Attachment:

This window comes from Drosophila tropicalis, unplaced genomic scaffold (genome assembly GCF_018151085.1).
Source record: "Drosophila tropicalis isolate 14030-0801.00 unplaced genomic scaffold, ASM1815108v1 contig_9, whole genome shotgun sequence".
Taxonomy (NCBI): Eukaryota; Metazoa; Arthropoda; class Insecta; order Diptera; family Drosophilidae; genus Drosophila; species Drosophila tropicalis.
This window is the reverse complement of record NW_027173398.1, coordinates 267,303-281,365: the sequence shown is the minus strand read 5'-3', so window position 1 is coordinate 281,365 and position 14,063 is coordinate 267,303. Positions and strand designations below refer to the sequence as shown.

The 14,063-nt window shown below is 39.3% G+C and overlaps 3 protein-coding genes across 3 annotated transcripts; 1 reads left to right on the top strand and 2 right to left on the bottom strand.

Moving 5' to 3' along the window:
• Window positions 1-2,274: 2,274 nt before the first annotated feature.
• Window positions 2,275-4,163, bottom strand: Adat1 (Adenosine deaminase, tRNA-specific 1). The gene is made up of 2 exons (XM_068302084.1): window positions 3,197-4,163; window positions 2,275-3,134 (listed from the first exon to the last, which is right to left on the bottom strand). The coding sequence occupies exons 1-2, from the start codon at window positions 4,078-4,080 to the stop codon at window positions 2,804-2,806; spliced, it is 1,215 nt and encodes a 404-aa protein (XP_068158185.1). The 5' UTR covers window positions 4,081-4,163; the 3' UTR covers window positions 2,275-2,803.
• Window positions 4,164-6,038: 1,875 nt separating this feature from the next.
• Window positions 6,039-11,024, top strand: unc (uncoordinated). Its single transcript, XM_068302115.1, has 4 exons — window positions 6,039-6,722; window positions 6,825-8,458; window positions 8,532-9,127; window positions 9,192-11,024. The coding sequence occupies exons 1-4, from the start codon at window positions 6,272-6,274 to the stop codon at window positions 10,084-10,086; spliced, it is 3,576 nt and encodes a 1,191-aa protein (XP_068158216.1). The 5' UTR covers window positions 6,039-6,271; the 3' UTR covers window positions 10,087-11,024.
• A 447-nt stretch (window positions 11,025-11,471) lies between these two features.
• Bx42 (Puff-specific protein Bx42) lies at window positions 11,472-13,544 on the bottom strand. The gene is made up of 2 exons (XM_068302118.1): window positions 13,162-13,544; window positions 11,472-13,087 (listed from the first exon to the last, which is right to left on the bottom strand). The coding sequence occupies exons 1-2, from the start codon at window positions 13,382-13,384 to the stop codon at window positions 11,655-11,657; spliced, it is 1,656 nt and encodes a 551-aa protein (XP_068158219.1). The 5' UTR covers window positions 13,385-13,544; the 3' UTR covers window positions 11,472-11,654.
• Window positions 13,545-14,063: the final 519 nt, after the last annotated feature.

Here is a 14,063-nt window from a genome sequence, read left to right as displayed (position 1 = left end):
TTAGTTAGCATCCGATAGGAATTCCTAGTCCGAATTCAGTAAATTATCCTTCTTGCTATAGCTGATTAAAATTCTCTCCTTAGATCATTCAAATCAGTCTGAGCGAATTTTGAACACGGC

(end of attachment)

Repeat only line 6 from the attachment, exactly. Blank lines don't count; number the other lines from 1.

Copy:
Moving 5' to 3' along the window: